Vancouver’s Wildebeest Offers Limited-Edition “Field & Forest” Menu

Photo Credit: Jonathan Norton

Just as we’re getting weary of turnips and beets, spring is upon us, with a host of gorgeous ingredients to inspire chefs around the city.

Wildebeest, located in iconic Gastown, has worked hard to cultivate strong relationships with local producers and foragers, offering a menu that shifts with the seasons. Their latest featured items showcase the bounty of “Field & Forest.”

From now until June 17, 2019, Wildebeest (120 West Hastings Street) will be offering dishes and a beverage, available nightly à la carte on a first-come first-served basis, that spotlight spring ingredients that taste intensely of this locale. Regular menu items will also be available.

It begins with the “How to Dougie,” a special cocktail created by Bar Manager Alex Black that invokes the forest on the palate. It consists of Douglas-fir infused Resurrection Spirits white rye, dry vermouth, foraged flowering currant cordial, maraschino liqueur, herbal bitters, and foraged spruce tip oil.

Photo Credit: Tara Lee

Chef Ian McHale has taken a similar approach to the five dishes that are being featured for two weeks. McHale combines ingredients in wonderfully unexpected ways.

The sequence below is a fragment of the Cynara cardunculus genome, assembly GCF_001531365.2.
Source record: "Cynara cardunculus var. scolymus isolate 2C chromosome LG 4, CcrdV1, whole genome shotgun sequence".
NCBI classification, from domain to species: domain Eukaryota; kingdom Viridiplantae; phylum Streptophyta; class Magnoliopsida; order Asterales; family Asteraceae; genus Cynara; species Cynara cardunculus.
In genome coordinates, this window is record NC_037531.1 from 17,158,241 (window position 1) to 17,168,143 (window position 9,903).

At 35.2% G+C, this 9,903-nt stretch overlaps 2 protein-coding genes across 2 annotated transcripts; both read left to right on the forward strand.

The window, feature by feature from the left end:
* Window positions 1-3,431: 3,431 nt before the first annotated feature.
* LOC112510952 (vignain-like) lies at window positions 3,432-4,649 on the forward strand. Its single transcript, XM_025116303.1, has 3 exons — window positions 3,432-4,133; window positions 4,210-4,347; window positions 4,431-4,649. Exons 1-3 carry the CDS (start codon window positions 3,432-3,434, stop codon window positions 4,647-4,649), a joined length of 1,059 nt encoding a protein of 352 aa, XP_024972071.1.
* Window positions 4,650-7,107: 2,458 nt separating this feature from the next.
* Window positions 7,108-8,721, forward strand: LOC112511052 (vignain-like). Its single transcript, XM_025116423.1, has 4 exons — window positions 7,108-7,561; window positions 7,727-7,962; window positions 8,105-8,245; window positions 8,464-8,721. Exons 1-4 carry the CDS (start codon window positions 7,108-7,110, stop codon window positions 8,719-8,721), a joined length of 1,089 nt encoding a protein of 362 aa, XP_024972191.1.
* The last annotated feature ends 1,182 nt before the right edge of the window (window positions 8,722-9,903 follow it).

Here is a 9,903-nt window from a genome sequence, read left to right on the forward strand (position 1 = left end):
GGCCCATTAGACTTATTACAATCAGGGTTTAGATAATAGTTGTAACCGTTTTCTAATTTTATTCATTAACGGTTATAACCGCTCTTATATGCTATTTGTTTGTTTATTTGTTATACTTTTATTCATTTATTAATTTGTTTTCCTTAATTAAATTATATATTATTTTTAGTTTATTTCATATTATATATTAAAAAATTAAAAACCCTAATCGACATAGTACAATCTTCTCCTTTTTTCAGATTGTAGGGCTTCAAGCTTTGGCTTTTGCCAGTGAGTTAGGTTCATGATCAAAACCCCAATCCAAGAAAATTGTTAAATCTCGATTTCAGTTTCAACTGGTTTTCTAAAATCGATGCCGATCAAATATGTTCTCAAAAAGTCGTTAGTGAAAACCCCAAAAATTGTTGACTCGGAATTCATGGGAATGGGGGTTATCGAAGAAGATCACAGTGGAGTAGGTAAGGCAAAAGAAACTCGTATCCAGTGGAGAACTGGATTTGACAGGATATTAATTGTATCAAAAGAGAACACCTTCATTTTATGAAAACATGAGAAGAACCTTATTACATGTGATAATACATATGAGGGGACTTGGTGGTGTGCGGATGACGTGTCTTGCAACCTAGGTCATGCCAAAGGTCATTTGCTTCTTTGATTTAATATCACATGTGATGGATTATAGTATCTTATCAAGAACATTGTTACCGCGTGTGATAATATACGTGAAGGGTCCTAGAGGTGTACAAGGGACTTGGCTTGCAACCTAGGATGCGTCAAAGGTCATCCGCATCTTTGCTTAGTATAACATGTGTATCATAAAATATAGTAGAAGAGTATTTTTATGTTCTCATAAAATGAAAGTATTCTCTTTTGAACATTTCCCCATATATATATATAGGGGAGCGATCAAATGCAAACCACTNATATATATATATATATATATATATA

A lovely opening to a meal is the Foxglove Farm asparagus with licorice fern, buttermilk, preserved strawberries, wood sorrel, cured mustard seeds, and asparagus consommé. The dish elegantly spotlights the flavour of the asparagus at its seasonal prime.

Photo Credit: Tara Lee

The other starter on offer is smoked Yarrow Meadows Magret duck breast with trailing blackberries, buffalo blue cheese, and wild flowers. Exquisitely plated, the dish has intense flavours, with the smoky savoury quality of the duck matched by the bold taste of the blue cheese. The flowers add some whimsy and lightness, while the tart sweetness of the blackberries cut the richness of the dish.

Photo Credit: Tara Lee

Moving onto the mains, the kitchen has crafted two earthy items that delve deep into robust local flavours. The rabbit ragu rigatoni features hazelnuts, long pepper, lovage, and elderflower; the rabbit is incredibly tender, with the whole dish infused with herbaceous, floral notes.

Photo Credit: Tara Lee

The climax of the menu is, undoubtedly, the Peace Country lamb shank with spinach purée, sweet cicely, and fois gras parfait-stuffed morels. The latter were absolutely sublime two-bite jewels.

Photo Credit: Tara Lee

You can finish the meal with a dessert of malted custard, cannoli pastry and grand fir ice cream. Again, the ingredient usage is novel, but entirely delicious and very much of this precise place and time. There’s a fleeting quality to these “field & forest” flavours, highlighted by the limited time frame of their availability at the restaurant.

Photo Credit: Tara Lee

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